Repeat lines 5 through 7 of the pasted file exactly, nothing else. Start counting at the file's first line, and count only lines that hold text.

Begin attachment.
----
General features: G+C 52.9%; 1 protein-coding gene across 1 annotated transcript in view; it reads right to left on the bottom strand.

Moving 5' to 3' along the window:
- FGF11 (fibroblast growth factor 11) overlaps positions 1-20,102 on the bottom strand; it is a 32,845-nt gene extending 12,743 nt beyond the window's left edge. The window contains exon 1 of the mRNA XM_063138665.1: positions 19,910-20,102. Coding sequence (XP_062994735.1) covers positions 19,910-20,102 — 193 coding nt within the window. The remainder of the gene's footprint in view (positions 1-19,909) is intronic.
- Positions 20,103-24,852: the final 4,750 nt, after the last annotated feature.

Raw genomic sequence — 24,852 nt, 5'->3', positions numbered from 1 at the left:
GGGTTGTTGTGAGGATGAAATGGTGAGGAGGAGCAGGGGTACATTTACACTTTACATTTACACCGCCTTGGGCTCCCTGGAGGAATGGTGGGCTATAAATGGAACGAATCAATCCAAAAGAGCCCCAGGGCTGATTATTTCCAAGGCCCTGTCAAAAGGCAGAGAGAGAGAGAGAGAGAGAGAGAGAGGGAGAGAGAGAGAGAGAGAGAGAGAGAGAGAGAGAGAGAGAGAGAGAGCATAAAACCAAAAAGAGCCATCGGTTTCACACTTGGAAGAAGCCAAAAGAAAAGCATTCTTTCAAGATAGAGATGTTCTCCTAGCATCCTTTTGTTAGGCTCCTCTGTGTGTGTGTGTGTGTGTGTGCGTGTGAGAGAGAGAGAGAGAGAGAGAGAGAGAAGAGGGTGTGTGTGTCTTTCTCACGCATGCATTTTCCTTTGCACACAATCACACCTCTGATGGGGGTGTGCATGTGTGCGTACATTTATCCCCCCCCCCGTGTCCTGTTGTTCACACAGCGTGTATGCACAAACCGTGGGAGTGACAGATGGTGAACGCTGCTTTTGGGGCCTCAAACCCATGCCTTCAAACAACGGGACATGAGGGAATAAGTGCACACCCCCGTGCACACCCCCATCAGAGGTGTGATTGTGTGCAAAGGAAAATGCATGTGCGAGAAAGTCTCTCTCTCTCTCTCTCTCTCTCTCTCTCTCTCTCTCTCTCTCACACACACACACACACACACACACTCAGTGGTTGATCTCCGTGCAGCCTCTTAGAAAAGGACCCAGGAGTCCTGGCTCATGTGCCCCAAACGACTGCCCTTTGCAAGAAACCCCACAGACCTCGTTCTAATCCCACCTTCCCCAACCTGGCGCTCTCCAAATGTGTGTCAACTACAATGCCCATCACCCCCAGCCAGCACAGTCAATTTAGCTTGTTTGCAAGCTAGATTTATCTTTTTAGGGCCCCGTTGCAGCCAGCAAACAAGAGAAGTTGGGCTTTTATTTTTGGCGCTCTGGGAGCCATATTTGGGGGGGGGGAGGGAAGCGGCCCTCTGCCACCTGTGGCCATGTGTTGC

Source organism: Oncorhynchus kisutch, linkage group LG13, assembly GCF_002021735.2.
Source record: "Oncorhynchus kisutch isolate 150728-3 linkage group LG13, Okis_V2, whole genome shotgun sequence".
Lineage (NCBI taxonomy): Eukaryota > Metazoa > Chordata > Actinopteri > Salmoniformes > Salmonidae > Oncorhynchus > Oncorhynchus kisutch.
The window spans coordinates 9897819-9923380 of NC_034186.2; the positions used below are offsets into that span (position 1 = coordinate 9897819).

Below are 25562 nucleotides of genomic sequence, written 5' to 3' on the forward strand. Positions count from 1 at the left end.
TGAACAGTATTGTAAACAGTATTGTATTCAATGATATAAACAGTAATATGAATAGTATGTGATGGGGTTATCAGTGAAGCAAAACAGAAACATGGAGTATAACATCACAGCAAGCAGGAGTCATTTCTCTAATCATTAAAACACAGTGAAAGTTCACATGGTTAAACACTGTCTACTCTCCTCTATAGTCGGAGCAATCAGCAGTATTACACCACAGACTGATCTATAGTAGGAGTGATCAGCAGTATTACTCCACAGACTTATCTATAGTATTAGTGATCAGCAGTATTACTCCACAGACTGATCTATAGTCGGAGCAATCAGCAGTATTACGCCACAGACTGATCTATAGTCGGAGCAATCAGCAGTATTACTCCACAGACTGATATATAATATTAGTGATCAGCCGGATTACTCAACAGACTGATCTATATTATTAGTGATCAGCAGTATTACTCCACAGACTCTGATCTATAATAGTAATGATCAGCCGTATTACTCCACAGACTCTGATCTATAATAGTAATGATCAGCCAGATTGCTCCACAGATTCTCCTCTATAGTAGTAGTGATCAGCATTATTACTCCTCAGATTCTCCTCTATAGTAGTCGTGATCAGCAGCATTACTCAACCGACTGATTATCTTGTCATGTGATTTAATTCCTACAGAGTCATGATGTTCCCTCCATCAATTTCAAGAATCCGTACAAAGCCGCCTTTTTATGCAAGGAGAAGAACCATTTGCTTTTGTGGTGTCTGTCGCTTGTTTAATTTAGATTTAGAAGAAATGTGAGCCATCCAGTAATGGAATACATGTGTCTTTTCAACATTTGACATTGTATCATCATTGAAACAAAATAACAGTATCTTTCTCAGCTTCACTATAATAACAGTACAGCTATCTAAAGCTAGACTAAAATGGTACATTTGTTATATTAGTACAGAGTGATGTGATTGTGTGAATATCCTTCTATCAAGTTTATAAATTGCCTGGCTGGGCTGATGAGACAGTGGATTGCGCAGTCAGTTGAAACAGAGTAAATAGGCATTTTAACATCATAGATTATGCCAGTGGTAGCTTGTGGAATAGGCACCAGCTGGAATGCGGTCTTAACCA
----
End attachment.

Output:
Raw genomic sequence — 24,852 nt, 5'->3', positions numbered from 1 at the left:
GGGTTGTTGTGAGGATGAAATGGTGAGGAGGAGCAGGGGTACATTTACACTTTACATTTACACCGCCTTGGGCTCCCTGGAGGAATGGTGGGCTATAAATGGAACGAATCAATCCAAAAGAGCCCCAGGGCTGATTATTTCCAAGGCCCTGTCAAAAGGCAGAGAGAGAGAGAGAGAGAGAGAGAGAGGGAGAGAGAGAGAGAGAGAGAGAGAGAGAGAGAGAGAGAGAGAGAGAGCATAAAACCAAAAAGAGCCATCGGTTTCACACTTGGAAGAAGCCAAAAGAAAAGCATTCTTTCAAGATAGAGATGTTCTCCTAGCATCCTTTTGTTAGGCTCCTCTGTGTGTGTGTGTGTGTGTGTGCGTGTGAGAGAGAGAGAGAGAGAGAGAGAGAGAAGAGGGTGTGTGTGTCTTTCTCACGCATGCATTTTCCTTTGCACACAATCACACCTCTGATGGGGGTGTGCATGTGTGCGTACATTTATCCCCCCCCCCGTGTCCTGTTGTTCACACAGCGTGTATGCACAAACCGTGGGAGTGACAGATGGTGAACGCTGCTTTTGGGGCCTCAAACCCATGCCTTCAAACAACGGGACATGAGGGAATAAGTGCACACCCCCGTGCACACCCCCATCAGAGGTGTGATTGTGTGCAAAGGAAAATGCATGTGCGAGAAAGTCTCTCTCTCTCTCTCTCTCTCTCTCTCTCTCTCTCTCTCTCTCACACACACACACACACACACACACTCAGTGGTTGATCTCCGTGCAGCCTCTTAGAAAAGGACCCAGGAGTCCTGGCTCATGTGCCCCAAACGACTGCCCTTTGCAAGAAACCCCACAGACCTCGTTCTAATCCCACCTTCCCCAACCTGGCGCTCTCCAAATGTGTGTCAACTACAATGCCCATCACCCCCAGCCAGCACAGTCAATTTAGCTTGTTTGCAAGCTAGATTTATCTTTTTAGGGCCCCGTTGCAGCCAGCAAACAAGAGAAGTTGGGCTTTTATTTTTGGCGCTCTGGGAGCCATATTTGGGGGGGGGGAGGGAAGCGGCCCTCTGCCACCTGTGGCCATGTGTTGC

Source organism: Oncorhynchus kisutch, linkage group LG13, assembly GCF_002021735.2.